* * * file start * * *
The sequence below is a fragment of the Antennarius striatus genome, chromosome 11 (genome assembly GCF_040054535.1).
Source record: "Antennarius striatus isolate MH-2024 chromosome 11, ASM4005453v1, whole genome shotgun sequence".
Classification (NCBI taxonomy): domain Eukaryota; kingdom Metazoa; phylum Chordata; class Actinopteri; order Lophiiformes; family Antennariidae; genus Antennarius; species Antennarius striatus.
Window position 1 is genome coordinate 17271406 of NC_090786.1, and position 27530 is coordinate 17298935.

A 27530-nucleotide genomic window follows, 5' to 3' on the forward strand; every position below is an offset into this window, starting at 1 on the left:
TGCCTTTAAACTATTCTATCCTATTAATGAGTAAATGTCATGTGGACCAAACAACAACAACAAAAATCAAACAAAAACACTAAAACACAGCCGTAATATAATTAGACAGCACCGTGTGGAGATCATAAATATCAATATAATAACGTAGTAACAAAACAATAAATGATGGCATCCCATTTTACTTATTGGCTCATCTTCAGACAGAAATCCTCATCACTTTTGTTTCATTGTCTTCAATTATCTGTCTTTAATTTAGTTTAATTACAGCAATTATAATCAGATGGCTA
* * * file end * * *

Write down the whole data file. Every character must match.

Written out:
The sequence below is a fragment of the Antennarius striatus genome, chromosome 11 (genome assembly GCF_040054535.1).
Source record: "Antennarius striatus isolate MH-2024 chromosome 11, ASM4005453v1, whole genome shotgun sequence".
Classification (NCBI taxonomy): domain Eukaryota; kingdom Metazoa; phylum Chordata; class Actinopteri; order Lophiiformes; family Antennariidae; genus Antennarius; species Antennarius striatus.
Window position 1 is genome coordinate 17271406 of NC_090786.1, and position 27530 is coordinate 17298935.

A 27530-nucleotide genomic window follows, 5' to 3' on the forward strand; every position below is an offset into this window, starting at 1 on the left:
TGCCTTTAAACTATTCTATCCTATTAATGAGTAAATGTCATGTGGACCAAACAACAACAACAAAAATCAAACAAAAACACTAAAACACAGCCGTAATATAATTAGACAGCACCGTGTGGAGATCATAAATATCAATATAATAACGTAGTAACAAAACAATAAATGATGGCATCCCATTTTACTTATTGGCTCATCTTCAGACAGAAATCCTCATCACTTTTGTTTCATTGTCTTCAATTATCTGTCTTTAATTTAGTTTAATTACAGCAATTATAATCAGATGGCTA